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price http://channelingerik.com/wp-content/plugins/jetpack/sync/class.jetpack-sync-module-plugins.php geneva; font-size: small;”>Gates strongly believes development aid is a small investment that generates huge returns not only for poorer countries that receive it but for rapidly growing and wealthier nations as well.
pilule geneva; font-size: small;”>This is hugely in contrast with UK premier David Cameron’s recent threats he would slash aid to African countries that do not respect homosexual rights.
During the Common Wealth in Perth, Australia last weekend, Cameron said: “Britain is now one of the premier aid givers in the world. We want to see countries that receive our aid adhering to proper human rights, and that includes how people treat gay and lesbian people.”
He added: “British aid should have more strings attached, in terms of do you persecute people for their faith or their Christianity, or do you persecute people for their sexuality. We don’t think that’s acceptable.”
However, Bill Gates, on the invitation of French President Nicholas Sarkozy, says he will tell leaders under the powerful G20 summit in France today the consequences of cutting aid to developing countries.
“In the last 50 years, development aid has saved a billion people from starvation, fostered strong economic growth in countries such as Brazil and Mexico, and expanded markets for the U.S. and other developed countries,” Gates’ notes read.
“In tough economic times like we’re facing today, some people believe one way to reduce government spending is to cut development aid to poor countries. But as I’ll point out in my report to G20 leaders, development aid doesn’t just benefit people in poor countries.”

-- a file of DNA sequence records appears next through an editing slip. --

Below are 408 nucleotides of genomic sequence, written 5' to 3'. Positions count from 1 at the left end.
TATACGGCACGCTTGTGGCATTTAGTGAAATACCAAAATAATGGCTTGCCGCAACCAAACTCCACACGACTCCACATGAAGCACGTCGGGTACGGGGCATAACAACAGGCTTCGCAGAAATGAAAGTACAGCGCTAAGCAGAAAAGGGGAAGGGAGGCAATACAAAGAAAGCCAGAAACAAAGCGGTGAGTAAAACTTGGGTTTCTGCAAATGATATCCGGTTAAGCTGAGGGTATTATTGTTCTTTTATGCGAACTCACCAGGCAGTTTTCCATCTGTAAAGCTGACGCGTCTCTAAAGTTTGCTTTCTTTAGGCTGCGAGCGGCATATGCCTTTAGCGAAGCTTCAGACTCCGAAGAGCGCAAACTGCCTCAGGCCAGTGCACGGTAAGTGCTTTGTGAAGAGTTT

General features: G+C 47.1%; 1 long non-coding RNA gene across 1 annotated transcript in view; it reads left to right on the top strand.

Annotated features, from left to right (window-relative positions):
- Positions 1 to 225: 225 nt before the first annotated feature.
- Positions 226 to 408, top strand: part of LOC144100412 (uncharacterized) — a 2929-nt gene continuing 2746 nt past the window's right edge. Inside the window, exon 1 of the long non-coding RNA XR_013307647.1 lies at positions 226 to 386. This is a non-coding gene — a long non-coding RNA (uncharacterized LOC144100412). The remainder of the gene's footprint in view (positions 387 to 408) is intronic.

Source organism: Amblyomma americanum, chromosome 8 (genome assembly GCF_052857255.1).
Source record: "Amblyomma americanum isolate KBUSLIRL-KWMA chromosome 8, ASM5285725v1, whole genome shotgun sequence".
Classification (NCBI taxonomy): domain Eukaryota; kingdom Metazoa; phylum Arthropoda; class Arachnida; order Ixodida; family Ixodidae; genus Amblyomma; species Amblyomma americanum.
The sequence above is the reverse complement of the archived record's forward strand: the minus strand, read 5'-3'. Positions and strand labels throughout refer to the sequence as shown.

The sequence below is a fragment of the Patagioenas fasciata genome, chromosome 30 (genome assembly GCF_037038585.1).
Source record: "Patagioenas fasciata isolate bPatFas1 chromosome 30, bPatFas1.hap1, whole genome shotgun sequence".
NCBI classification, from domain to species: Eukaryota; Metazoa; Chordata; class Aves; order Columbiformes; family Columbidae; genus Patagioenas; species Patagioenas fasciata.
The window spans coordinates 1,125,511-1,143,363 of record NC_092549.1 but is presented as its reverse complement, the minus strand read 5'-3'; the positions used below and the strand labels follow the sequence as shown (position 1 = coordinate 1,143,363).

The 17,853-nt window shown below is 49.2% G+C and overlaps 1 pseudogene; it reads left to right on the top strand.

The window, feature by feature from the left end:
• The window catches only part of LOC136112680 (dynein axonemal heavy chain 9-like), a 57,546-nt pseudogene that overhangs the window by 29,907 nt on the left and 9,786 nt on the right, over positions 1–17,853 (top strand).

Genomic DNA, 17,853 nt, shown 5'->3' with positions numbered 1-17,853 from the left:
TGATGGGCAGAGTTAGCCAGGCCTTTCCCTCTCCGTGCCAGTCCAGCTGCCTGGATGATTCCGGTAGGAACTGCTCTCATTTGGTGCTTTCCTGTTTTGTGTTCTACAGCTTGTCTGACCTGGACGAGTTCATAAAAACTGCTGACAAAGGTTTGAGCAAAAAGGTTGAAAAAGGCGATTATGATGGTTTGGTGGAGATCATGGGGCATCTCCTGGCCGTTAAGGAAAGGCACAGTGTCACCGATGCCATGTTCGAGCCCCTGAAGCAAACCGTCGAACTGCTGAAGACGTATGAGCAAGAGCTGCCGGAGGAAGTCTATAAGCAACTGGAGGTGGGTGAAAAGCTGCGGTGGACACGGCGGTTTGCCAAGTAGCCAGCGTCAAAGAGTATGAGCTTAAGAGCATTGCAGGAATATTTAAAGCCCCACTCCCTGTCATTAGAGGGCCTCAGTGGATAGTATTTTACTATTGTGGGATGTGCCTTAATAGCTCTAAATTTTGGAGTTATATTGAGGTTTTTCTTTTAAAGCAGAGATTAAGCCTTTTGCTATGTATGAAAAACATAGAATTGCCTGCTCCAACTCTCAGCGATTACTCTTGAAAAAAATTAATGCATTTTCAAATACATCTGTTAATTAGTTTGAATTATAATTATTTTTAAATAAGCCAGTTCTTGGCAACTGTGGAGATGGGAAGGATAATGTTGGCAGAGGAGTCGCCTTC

“It benefits us all. Just think about the economic miracles that have occurred over the last couple of decades in countries like China, Brazil, India, Indonesia, Korea, Mexico and Turkey. The people in those countries are largely responsible for the incredible progress that has occurred, and economic aid from wealthier countries played a key supporting role,” Gates writes.
“And now, these countries – having recently figured out how to reduce poverty and increase their technical capabilities – are in a unique position to work alongside other better-off nations to help the world’s poorest 2 billion people. Over time, this positive cycle of strategic aid will reduce the amount of economic assistance that will be required of wealthier countries. Even more importantly, it enables the worst-off countries to feed, educate, and employ their people, which will lead to greater economic self-sufficiency. And that, in turn, will expand global markets for trade – benefitting all countries, including the U.S,” he adds.
“On the other hand, if wealthier countries cut their contributions to development, people in poor countries will continue to suffer and their economies won’t grow. The world hardly needs more suffering. And poverty does nothing to improve economic and political stability around the world.”
Gates insists reneging on earlier promises to support developing countries is betrayal.
“This week, I’m going to stand in front of the leaders of the largest 20 nations on earth and ask them to keep their promises – and to re-commit to helping the poorest people on earth,” he says.